To compensate for the inefficiencies of statistical anti DDoS systems, malicious address databases have developed over time. Databases of malicious addresses are fed by the 'post-mortem' detections of statistical anti DDoS systems, thus always too late for the victim.
In addition, a major problem is that if the address detected is of a lawful service, it will be blocked for all those who use that database without the knowledge of the service provider, who will see its traffic volume and worse, if it is a business, its sales volume, cut.
These types of systems are also highly unreliable in the light of the latest attacks, which always originate from lawful addresses that are not yet in these databases, with the effect that, post-mortem, even these addresses will appear to be unlawful. In practice, this system is outdated and even harmful if one thinks of possible misuse, such as unfair competition by untrusted personnel who enter addresses in the database to be blocked for profit.
Moreover, and not least, since the databases are fed by the experiences of crashed services, they are a spontaneous exfiltration of sensitive data that are often not reported to the user who may be paying for them as a service. As a matter of fact, within this database there are not only the addresses that blocked the site but often also the site and the blocked service, exposing that specific service even more to possible targeted attacks because they are openly highlighted by the crash.
These systems are among the most effective in detecting DdoS attacks or rather, as we shall see, in detecting a possible problem that will lead to a stop of the service.
It is clear that the stress-detection system only comes into action when, regardless of the cause, the service slows down to the point of becoming unusable for users, thus in a true Denial of Service state.
This system is the only one that should be counted among DDoS systems as it actually detects the 'Denial of Service' and not the 'Denial of Tool' (core-swicth fault) or the increase in requests.
The algorithm is therefore quite good at mitigating the effects of a service overload, but here too it depends on who is doing the detecting and on what basis the overload is determined, and furthermore, whether they are able to signal and react to the overload in good time.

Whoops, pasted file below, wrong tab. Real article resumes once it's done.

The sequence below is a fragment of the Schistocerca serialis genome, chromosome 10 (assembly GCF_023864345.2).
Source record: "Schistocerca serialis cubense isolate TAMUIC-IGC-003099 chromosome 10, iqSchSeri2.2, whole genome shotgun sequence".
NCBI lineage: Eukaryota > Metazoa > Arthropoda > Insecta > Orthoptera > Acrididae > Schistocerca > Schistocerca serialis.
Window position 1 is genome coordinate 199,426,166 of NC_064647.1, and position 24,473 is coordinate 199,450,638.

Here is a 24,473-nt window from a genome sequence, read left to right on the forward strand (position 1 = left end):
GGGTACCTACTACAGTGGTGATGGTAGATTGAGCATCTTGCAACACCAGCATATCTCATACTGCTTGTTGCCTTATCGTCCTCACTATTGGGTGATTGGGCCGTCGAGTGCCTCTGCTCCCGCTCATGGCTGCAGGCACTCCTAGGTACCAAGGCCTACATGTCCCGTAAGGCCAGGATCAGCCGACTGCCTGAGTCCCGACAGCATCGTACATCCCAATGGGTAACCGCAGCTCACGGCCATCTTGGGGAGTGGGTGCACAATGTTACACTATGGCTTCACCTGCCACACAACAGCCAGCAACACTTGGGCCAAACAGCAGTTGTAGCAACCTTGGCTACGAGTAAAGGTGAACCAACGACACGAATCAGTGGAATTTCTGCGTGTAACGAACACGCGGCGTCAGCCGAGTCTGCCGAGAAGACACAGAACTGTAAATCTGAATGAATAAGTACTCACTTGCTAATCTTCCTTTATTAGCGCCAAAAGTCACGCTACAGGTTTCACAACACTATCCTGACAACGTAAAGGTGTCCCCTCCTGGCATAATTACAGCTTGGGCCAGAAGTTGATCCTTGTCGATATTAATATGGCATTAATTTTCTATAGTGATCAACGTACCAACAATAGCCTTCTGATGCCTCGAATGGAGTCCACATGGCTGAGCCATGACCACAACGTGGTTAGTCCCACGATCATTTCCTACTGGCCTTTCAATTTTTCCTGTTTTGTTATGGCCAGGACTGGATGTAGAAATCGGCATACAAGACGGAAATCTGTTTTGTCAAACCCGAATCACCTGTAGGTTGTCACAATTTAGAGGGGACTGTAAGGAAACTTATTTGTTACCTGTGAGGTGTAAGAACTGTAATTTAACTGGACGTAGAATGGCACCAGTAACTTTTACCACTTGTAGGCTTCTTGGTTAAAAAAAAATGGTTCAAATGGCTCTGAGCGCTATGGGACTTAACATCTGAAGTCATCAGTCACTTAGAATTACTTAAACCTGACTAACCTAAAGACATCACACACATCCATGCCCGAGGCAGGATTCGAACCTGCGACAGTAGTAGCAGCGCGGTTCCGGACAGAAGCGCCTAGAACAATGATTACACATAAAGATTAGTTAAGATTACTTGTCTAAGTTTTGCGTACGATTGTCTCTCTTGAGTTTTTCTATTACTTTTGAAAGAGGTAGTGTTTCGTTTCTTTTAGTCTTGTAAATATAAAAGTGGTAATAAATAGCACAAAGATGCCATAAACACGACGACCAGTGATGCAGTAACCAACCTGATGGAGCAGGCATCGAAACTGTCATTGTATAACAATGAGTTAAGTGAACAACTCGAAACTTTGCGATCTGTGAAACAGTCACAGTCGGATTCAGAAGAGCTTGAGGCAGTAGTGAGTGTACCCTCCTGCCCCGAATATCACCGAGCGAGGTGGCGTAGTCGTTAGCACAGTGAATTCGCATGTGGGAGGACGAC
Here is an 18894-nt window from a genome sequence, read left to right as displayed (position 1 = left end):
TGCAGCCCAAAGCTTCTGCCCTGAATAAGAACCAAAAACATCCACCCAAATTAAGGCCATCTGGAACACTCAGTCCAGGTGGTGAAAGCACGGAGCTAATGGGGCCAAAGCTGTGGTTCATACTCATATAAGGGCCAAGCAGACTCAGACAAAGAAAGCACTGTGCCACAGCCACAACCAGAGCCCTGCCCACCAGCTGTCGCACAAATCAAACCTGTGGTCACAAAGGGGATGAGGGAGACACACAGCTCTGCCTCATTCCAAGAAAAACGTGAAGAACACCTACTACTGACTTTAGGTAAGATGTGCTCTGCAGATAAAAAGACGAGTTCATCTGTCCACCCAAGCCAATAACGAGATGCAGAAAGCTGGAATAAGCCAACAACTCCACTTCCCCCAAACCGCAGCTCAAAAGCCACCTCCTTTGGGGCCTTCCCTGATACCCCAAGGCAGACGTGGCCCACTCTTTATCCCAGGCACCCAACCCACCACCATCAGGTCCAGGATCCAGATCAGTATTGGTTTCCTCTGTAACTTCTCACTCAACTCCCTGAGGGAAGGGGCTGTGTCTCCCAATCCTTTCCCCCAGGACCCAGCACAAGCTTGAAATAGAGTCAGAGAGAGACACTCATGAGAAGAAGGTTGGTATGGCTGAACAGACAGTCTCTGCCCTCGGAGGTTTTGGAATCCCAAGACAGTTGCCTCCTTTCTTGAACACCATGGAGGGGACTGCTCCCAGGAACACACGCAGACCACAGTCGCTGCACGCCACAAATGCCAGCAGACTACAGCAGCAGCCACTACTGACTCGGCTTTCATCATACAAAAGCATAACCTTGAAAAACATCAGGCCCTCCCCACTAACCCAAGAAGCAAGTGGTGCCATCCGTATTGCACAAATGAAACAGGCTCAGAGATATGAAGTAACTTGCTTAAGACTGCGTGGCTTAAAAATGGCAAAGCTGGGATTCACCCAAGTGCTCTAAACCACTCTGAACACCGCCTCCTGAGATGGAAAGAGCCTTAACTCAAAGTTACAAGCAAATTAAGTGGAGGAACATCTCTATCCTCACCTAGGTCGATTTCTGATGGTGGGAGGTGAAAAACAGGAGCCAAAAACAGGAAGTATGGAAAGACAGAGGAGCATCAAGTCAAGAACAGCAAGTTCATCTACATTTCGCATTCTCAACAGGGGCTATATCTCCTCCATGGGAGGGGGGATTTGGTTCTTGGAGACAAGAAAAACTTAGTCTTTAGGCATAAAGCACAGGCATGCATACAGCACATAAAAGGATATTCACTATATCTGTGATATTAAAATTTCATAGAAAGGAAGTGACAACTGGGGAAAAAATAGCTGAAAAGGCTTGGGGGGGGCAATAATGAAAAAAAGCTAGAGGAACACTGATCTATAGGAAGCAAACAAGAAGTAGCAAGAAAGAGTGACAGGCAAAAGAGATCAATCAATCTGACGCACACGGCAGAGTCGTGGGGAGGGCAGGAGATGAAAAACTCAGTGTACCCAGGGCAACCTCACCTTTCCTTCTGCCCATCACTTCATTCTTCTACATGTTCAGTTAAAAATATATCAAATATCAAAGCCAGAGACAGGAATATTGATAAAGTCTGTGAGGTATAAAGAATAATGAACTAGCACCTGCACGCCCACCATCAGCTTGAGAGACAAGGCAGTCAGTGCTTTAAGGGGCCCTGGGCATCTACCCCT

Let us begin by distinguishing two types of detectors, agent- and agentless.
Agent-based detectors are again distinguished with agents on board the application (plugin-agent) on the server (agent) or externally, monitoring systems or hybrid systems.
Typically these agents are for 'post-mortem' tracking or for raising alarms. In recent years, they have also evolved to detect stress and increase the number of resources to cope with the increased load (see EC2 autoscaling, Kubernetes Horizontal Pod Autoscaling etc.), which are difficult to integrate with systems that react by blocking unlawful overload.
Agent-driven systems also have an entropy problem. If the services are few and well-defined they are enforceable, if the managed services are several thousand the maintenance of the agents is very expensive in terms of installation and maintenance costs. As agent releases or updates change, maintenance becomes impossible to keep under control and a state of inconsistency is almost always reached.
Plugin-agent systems, i.e. integrated on the application middlware, web server or application server, also suffer from incompatibility problems between middlware releases and plugin-agents, often causing service problems even before they are resolved.
Moreover, agent systems can hardly detect the new 'slow' attacks that tend to create very little traffic but keep servers busy with connections that transmit very little data but keep all resources busy by exchanging only a few bytes so as not to time-out the connection but saturate the memory to the point of overflow, memory that I remember is shared on the same address space as the plug-in agent!